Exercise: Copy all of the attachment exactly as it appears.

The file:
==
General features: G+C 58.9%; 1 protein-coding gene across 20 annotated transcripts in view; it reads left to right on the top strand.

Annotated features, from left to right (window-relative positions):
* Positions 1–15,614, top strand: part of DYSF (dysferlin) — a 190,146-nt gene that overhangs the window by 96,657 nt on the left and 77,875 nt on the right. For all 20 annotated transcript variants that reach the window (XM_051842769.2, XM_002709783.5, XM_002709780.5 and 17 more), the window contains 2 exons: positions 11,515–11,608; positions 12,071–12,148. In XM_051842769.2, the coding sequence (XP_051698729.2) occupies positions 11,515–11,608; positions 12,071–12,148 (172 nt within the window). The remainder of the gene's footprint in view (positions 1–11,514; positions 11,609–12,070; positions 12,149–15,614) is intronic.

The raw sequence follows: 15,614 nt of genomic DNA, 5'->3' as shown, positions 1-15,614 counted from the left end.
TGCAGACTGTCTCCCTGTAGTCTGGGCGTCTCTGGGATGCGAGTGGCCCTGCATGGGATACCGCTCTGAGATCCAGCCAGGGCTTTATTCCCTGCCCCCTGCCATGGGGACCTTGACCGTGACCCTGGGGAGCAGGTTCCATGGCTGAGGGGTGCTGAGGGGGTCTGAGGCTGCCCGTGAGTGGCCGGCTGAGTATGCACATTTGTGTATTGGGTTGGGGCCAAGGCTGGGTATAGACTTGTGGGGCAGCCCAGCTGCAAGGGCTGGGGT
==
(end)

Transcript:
General features: G+C 58.9%; 1 protein-coding gene across 20 annotated transcripts in view; it reads left to right on the top strand.

Annotated features, from left to right (window-relative positions):
* Positions 1–15,614, top strand: part of DYSF (dysferlin) — a 190,146-nt gene that overhangs the window by 96,657 nt on the left and 77,875 nt on the right. For all 20 annotated transcript variants that reach the window (XM_051842769.2, XM_002709783.5, XM_002709780.5 and 17 more), the window contains 2 exons: positions 11,515–11,608; positions 12,071–12,148. In XM_051842769.2, the coding sequence (XP_051698729.2) occupies positions 11,515–11,608; positions 12,071–12,148 (172 nt within the window). The remainder of the gene's footprint in view (positions 1–11,514; positions 11,609–12,070; positions 12,149–15,614) is intronic.

The raw sequence follows: 15,614 nt of genomic DNA, 5'->3' as shown, positions 1-15,614 counted from the left end.
TGCAGACTGTCTCCCTGTAGTCTGGGCGTCTCTGGGATGCGAGTGGCCCTGCATGGGATACCGCTCTGAGATCCAGCCAGGGCTTTATTCCCTGCCCCCTGCCATGGGGACCTTGACCGTGACCCTGGGGAGCAGGTTCCATGGCTGAGGGGTGCTGAGGGGGTCTGAGGCTGCCCGTGAGTGGCCGGCTGAGTATGCACATTTGTGTATTGGGTTGGGGCCAAGGCTGGGTATAGACTTGTGGGGCAGCCCAGCTGCAAGGGCTGGGGT